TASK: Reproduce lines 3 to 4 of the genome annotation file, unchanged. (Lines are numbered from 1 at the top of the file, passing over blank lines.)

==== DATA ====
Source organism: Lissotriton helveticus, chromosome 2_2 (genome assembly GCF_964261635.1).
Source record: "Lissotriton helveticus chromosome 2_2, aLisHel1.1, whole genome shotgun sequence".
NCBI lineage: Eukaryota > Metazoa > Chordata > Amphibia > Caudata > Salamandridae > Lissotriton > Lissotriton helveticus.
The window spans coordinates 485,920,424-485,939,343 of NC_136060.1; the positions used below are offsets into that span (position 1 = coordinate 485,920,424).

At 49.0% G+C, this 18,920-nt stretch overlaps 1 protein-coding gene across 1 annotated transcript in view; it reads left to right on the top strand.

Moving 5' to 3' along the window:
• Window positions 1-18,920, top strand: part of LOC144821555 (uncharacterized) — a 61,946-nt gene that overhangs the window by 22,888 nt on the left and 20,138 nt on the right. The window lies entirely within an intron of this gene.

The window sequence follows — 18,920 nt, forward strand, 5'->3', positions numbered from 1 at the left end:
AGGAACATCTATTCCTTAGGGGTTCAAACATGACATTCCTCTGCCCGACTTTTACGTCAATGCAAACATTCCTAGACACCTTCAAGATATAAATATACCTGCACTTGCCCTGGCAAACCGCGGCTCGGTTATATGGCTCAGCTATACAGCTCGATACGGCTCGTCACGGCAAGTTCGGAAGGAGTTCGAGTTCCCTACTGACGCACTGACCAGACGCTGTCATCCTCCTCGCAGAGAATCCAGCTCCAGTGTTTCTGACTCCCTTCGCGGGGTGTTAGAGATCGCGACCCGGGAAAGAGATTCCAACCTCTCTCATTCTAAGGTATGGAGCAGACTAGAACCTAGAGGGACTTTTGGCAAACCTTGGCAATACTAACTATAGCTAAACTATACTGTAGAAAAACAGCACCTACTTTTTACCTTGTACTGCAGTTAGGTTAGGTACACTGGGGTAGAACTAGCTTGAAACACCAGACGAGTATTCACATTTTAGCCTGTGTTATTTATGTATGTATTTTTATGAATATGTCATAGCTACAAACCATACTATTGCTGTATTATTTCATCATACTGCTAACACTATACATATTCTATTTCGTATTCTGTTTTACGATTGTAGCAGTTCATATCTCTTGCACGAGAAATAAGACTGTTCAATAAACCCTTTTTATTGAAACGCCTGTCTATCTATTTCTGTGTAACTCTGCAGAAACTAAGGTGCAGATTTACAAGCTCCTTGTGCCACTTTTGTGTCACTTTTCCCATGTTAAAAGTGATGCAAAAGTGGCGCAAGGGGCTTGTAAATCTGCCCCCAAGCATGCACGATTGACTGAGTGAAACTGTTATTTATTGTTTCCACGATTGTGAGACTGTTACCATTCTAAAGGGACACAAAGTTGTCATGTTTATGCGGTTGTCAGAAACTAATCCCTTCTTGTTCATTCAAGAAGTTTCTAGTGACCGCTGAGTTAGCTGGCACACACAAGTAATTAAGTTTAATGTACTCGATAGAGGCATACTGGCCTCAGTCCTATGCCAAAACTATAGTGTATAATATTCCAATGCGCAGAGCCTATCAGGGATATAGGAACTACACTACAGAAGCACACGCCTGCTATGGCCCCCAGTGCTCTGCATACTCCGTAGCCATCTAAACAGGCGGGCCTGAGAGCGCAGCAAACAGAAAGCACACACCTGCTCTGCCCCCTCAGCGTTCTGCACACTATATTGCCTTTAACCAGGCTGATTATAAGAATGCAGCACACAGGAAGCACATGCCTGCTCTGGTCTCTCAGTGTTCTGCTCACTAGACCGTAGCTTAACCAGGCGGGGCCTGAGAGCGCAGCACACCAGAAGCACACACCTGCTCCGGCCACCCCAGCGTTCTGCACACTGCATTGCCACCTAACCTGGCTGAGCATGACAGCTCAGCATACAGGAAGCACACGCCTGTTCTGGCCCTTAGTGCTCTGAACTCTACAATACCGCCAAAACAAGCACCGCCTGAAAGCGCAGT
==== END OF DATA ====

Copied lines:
NCBI lineage: Eukaryota > Metazoa > Chordata > Amphibia > Caudata > Salamandridae > Lissotriton > Lissotriton helveticus.
The window spans coordinates 485,920,424-485,939,343 of NC_136060.1; the positions used below are offsets into that span (position 1 = coordinate 485,920,424).